The majority opinion in VPSB effectively ignored the second sentence of La. R.S. 30:29(H), which limits claims for excess remediation damages to cases where the excess damages are allowed by an express contractual provision.  And by giving the landowner the substantive right to collect excess remediation damages in the absence of an express contractual provision, the Court conflicts with 30:29(H), which states that “[t]his Section shall not be interpreted to create any cause of action or to impose additional implied obligations under the mineral code or arising out of a mineral lease.”  By referencing these new “implied obligations,” the Court is doing exactly what is prohibited in La. R.S. 30:29(H), not to mention creating substantive rights under what this Court has already held is a procedural statute. That these “implied obligations” are newly created substantive rights is evident because the Court held in Marin that remediation to 29B standards was all plaintiffs were entitled to, even though the defendants acted unreasonably under their lease.  The court of appeal in Marin held that, in the absence of an express contractual provision, the plaintiffs were not entitled under the Mineral Code or the Civil Code to anything more than a regulatory cleanup, even though they had proven defendants’ conduct was unreasonable and excessive. 

Because the Court has heretofore held that there are no implied obligations under either the Mineral Code or the Civil Code to provide anything more than a regulatory remediation in compliance with La. 30:29 in the absence of an express contractual provision, the Court’s holding that a landowner is indeed entitled to such excess remediation damages in the absence of an express contractual provision amounts to the creation of new substantive rights.  This is in conflict with both Marin and M.J. Farms, which held that La. R.S. 30:29 is a procedural, not substantive, statute.  As a result, the Court has misconstrued Act 312 and created new substantive rights for landowners that never previously existed.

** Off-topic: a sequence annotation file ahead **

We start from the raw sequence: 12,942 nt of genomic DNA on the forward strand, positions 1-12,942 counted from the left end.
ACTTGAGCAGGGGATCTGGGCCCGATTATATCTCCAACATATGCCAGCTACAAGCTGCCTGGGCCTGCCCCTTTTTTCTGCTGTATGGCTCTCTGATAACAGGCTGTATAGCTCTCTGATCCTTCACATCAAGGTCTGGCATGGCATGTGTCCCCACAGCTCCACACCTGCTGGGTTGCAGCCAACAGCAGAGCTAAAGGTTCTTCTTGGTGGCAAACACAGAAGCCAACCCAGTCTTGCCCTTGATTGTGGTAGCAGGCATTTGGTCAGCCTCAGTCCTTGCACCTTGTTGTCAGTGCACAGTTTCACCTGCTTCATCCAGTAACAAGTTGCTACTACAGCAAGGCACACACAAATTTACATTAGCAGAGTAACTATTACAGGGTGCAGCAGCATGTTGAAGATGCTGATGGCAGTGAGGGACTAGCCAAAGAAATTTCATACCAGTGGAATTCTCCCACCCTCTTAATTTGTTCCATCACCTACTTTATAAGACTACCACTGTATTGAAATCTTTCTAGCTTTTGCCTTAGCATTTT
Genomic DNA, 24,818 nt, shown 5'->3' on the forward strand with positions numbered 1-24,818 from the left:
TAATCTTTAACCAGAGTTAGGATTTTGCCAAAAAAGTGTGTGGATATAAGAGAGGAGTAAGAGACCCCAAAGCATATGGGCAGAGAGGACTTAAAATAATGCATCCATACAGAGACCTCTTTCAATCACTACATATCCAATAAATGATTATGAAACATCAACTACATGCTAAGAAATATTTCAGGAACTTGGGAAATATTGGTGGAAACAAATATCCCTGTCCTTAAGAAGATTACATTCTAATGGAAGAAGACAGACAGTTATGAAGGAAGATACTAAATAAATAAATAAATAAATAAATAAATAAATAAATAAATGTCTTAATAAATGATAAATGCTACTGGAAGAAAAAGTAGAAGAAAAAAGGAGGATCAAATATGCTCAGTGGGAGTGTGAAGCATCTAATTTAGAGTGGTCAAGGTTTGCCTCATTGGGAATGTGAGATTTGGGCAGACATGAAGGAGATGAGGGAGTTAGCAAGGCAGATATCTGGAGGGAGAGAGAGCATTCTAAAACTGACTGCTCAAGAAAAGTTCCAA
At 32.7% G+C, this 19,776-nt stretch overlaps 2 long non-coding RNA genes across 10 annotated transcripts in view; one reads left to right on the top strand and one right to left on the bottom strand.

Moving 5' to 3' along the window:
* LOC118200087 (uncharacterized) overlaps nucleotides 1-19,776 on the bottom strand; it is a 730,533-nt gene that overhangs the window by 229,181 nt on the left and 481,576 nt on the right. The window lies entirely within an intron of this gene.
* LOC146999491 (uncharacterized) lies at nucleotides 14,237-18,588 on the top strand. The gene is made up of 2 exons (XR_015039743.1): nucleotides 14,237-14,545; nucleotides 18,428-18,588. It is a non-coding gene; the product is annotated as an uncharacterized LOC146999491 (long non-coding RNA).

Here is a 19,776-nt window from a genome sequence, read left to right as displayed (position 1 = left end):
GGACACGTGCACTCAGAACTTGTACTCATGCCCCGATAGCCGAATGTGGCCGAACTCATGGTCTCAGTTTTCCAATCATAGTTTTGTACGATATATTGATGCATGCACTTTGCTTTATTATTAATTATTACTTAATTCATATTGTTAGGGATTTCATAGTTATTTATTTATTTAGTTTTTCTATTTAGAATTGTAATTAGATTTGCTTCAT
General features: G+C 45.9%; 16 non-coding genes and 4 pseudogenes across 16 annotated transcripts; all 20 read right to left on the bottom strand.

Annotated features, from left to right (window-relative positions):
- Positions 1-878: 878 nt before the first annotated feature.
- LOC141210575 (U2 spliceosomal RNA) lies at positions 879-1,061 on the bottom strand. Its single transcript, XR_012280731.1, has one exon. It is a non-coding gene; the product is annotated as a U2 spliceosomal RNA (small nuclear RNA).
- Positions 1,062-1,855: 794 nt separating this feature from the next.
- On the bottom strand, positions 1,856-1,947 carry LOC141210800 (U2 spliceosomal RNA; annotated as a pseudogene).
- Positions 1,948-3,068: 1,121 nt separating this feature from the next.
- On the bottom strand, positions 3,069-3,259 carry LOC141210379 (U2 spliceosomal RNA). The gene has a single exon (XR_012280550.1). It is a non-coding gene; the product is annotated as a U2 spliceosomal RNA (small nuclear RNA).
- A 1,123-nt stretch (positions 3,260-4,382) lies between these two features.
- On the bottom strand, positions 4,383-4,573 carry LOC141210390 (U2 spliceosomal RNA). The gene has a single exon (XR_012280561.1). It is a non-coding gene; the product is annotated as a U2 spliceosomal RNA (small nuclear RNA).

The defendants in the VPSB case have applied for rehearing before the Louisiana Supreme Court.  It will be important to see what action, if any, the Supreme Court takes on the application for rehearing.  Considering the 2012 changes in the law relating to legacy cases, it will also be interesting to see whether the Louisiana legislature takes any action in response to the VPSB case. 


A copy of the case discussed above, or any other cases referenced above, may be obtained upon request from Megan E. Donohue by fax (337-593-7601) or e-mail ( 

Megan E. Donohue is an associate in Jones Walker’s Business & Commercial Litigation Practice Group and practices from the firm’s Lafayette office.  Ms. Donohue’s practice includes a wide range of business and commercial litigation cases as well as environmental/legacy litigation.  She has represented clients in the oil, insurance, and telecommunications industries. Ms. Donohue has been involved in many aspects of litigation, including traditional discovery and complex e-discovery, drafting substantive pleadings, taking and defending depositions, oral argument, and trial. Her experience also extends to various types of complex litigation, including multi-district litigation.

For Ms. Donohue’s full biography, please visit Jones Walker’s website: